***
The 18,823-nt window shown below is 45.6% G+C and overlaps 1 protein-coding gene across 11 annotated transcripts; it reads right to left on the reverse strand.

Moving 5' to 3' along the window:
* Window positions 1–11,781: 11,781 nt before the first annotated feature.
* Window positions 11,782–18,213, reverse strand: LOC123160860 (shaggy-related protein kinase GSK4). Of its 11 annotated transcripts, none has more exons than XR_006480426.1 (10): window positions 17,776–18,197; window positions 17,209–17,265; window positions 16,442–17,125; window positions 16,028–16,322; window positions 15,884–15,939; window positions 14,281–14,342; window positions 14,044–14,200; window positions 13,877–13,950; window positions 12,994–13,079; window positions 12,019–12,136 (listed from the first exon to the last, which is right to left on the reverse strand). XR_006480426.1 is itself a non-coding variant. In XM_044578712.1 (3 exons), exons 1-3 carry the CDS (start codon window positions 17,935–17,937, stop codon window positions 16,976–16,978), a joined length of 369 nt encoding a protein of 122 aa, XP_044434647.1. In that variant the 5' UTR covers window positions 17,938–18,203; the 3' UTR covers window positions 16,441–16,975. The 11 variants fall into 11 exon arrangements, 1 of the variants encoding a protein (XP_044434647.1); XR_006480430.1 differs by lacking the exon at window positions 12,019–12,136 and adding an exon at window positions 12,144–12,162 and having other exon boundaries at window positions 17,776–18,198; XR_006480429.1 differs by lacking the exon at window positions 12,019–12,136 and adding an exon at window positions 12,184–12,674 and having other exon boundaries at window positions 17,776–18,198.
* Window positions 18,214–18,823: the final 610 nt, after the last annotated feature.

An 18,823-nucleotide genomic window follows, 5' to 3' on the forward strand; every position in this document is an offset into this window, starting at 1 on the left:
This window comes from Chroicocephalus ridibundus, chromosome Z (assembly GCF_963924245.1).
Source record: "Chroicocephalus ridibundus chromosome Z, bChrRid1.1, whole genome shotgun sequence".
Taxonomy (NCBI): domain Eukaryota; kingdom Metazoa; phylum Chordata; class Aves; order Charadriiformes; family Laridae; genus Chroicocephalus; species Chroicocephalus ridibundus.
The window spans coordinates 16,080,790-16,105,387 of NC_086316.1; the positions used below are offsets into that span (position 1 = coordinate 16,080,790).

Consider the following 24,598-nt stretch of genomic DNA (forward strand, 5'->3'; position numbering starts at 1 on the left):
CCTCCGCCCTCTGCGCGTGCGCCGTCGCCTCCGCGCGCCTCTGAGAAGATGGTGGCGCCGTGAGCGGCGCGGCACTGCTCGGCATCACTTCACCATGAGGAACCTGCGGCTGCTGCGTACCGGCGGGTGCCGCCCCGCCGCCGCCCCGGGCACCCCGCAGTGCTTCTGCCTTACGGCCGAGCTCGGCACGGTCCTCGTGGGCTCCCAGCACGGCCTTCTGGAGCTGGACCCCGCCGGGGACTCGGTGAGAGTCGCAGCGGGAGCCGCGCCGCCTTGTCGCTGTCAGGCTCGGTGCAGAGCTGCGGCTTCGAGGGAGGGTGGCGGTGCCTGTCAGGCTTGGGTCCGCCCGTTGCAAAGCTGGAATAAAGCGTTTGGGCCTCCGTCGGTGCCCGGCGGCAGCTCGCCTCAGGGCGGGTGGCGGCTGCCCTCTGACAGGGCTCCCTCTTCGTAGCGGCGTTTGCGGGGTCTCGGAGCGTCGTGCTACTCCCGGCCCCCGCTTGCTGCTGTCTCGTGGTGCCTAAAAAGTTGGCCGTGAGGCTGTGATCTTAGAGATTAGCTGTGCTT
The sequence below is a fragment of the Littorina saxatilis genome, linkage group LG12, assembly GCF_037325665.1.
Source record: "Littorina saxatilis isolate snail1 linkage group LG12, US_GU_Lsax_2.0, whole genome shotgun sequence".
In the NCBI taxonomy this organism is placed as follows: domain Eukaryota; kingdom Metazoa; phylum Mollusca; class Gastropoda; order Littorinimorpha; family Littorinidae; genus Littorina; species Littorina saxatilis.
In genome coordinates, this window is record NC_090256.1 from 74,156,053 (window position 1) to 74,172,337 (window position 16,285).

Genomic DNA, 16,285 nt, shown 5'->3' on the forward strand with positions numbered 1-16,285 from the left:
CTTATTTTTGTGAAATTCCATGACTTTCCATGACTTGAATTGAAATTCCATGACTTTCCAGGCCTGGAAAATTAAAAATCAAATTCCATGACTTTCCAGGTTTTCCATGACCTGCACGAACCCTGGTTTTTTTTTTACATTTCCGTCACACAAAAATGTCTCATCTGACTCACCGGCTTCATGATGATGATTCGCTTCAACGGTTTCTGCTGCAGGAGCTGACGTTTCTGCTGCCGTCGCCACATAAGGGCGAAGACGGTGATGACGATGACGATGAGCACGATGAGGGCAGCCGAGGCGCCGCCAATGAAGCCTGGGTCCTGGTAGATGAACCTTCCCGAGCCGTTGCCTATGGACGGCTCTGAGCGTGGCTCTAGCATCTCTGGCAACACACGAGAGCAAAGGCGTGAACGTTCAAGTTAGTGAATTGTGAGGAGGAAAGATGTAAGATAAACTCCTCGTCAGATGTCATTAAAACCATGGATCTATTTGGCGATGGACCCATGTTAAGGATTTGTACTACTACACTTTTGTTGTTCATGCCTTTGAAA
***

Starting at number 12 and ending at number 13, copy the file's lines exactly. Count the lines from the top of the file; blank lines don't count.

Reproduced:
CCTCCGCCCTCTGCGCGTGCGCCGTCGCCTCCGCGCGCCTCTGAGAAGATGGTGGCGCCGTGAGCGGCGCGGCACTGCTCGGCATCACTTCACCATGAGGAACCTGCGGCTGCTGCGTACCGGCGGGTGCCGCCCCGCCGCCGCCCCGGGCACCCCGCAGTGCTTCTGCCTTACGGCCGAGCTCGGCACGGTCCTCGTGGGCTCCCAGCACGGCCTTCTGGAGCTGGACCCCGCCGGGGACTCGGTGAGAGTCGCAGCGGGAGCCGCGCCGCCTTGTCGCTGTCAGGCTCGGTGCAGAGCTGCGGCTTCGAGGGAGGGTGGCGGTGCCTGTCAGGCTTGGGTCCGCCCGTTGCAAAGCTGGAATAAAGCGTTTGGGCCTCCGTCGGTGCCCGGCGGCAGCTCGCCTCAGGGCGGGTGGCGGCTGCCCTCTGACAGGGCTCCCTCTTCGTAGCGGCGTTTGCGGGGTCTCGGAGCGTCGTGCTACTCCCGGCCCCCGCTTGCTGCTGTCTCGTGGTGCCTAAAAAGTTGGCCGTGAGGCTGTGATCTTAGAGATTAGCTGTGCTT
The sequence below is a fragment of the Littorina saxatilis genome, linkage group LG12, assembly GCF_037325665.1.